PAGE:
Councils in crisis shun call to slash spending
A RAFT of councils are ignoring government warnings to cut their costs and stop borrowing from the banks as they plunge deeper into the red.
Most local authorities are now relying on overdrafts and bank loans to meet day-to-day expenses, the Irish Independent has learned.
This is despite the councils being ordered to reduce their costs and borrowings three years ago -- a directive that has been widely ignored.
And while the councils themselves are owed more than €500m in unpaid levies, rates and water charges, a series of audits reveals a litany of waste and poor financial management within the local authorities.
The cash crisis means further cutbacks to local services are inevitable.
The audits found three councils are in dire financial straits, while 18 of the 24 whose accounts were examined are running a deficit or are overdrawn.
Environment Minister Phil Hogan is under pressure to act to rein in free-spending councils, and could take the drastic option of appointing an outside expert to some.
These experts would move to cut costs and reduce borrowings where the council has failed to act.
Despite the crisis, councils are continuing to haemorrhage cash. Rules on public sector pay are being flouted, lucrative contracts are being awarded without being advertised and millions continue to be owed in uncollected rates and levies.
The audits show that although some local authorities -- including Fingal, Cork County and Dublin City -- have reduced their costs, the vast majority are running a deficit or are overdrawn.
The Irish Independent has learnt that three councils -- Louth, Offaly and Sligo -- spent more than they took in during 2010. The financial position of seven councils -- Sligo; Offaly; Wicklow; Galway County; Limerick; Leitrim and Kilkenny -- deteriorated despite warnings from the department to get their budgets to balance.
Many councils effectively ignored an order given in February 2009 by the Department of the Environment to maintain "strict control" on their budgets and take "corrective action" if necessary.
Auditors are now expressing serious concern about the financial state of three specific authorities -- Sligo, Mayo and Donegal.
"The main issue affecting Sligo County Council is its critical financial position and its inability to meet its present obligations," auditors warn.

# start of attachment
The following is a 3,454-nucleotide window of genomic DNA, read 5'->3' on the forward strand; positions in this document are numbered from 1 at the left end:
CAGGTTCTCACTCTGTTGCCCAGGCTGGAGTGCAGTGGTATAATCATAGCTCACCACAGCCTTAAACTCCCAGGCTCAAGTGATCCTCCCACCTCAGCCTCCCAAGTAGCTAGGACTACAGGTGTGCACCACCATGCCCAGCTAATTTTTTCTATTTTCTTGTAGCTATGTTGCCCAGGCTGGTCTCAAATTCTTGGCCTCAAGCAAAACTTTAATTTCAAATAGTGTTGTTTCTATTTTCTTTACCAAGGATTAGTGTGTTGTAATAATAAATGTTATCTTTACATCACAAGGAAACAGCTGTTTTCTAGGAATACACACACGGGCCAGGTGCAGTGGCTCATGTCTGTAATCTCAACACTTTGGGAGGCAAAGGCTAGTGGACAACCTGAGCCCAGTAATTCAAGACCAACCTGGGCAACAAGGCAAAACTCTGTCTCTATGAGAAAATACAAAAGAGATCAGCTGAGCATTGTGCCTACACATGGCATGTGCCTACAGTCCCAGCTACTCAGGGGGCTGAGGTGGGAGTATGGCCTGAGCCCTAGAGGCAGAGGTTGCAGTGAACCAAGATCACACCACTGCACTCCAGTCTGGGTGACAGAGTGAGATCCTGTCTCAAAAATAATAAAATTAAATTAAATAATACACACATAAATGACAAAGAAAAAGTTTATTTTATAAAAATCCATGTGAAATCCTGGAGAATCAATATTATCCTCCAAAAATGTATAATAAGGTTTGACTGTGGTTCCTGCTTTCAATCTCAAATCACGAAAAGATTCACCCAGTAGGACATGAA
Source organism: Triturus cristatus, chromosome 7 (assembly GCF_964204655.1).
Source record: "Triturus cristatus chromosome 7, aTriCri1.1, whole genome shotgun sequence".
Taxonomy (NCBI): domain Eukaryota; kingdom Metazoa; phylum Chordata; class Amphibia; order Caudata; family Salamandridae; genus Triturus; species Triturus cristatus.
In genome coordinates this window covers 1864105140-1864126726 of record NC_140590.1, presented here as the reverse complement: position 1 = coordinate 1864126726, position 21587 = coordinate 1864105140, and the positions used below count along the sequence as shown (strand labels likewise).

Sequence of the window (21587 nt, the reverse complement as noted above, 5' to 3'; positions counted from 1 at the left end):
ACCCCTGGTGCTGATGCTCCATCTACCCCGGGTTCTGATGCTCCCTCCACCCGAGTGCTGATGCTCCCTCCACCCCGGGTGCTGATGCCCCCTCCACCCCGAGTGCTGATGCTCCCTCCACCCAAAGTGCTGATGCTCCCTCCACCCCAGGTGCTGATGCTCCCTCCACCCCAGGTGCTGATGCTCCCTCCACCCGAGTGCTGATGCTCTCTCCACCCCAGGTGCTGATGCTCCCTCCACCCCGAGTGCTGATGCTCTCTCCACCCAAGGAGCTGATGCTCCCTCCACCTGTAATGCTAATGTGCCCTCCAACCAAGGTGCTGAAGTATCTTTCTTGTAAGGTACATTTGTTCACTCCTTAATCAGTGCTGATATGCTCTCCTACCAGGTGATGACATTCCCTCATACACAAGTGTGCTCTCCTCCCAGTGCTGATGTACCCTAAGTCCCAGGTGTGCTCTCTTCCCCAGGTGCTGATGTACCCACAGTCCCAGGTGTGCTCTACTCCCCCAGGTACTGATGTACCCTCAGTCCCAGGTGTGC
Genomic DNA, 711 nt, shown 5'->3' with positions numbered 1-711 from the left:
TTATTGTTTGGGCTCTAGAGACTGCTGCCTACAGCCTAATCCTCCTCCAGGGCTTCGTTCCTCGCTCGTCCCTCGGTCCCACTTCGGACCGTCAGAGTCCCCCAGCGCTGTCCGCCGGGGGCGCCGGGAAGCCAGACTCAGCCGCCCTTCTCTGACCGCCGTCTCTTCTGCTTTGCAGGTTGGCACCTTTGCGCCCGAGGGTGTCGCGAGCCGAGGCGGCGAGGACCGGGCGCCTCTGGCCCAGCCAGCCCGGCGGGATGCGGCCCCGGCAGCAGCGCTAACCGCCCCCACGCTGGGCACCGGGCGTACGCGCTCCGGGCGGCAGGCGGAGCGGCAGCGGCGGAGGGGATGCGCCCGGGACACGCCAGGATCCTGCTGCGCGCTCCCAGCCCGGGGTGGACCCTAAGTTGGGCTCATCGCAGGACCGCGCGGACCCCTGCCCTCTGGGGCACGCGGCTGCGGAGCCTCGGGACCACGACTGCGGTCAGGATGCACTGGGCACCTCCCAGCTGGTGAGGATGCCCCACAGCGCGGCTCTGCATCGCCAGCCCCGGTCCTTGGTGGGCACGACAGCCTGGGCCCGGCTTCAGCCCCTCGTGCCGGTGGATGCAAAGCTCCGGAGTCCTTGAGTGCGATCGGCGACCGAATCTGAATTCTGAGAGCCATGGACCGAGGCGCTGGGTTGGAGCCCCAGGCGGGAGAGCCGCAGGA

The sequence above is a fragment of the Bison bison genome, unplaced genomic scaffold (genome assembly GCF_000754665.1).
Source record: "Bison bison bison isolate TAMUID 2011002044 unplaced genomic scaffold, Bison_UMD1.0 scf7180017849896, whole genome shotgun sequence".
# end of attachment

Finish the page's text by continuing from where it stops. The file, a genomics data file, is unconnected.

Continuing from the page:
The problems are so acute in Sligo, which has a deficit of €9.9m -- up from €7.5m a year previously -- that Mr Hogan last week met councillors to discuss the problem.
He has the power under the Local Government Act to appoint an "authorised person" to investigate the funding crisis, and it is understood that this is being seriously considered.
The audit reports show the scale of waste and inefficiency across the sector. They also show that while councils are owed more than €500m in unpaid charges, few are willing to admit that they will never be able to recoup the debt, and continue to factor it into their budgets.
A trawl of the published audits also reveals:
- Lucrative contracts worth millions of euro are not being advertised to get the best price on the market, but are being awarded without a tendering process.
- Councils continue to pay lucrative special rates to staff.
- Some 32 staff in Galway City Council are owed more than a full year's annual leave.
- Councils are being forced to sell houses at a loss.
- Assets are not being insured, including vital infrastructure like water treatment plants.
The Department of the Environment has told councils every year since February 2009 to review all aspects of their spending and keep a tight control on their finances.
City and county councils have seen their funding from central government slashed in recent years. In 2008, at the height of the boom, they received almost €1bn in funding, which has fallen to €651m for 2012.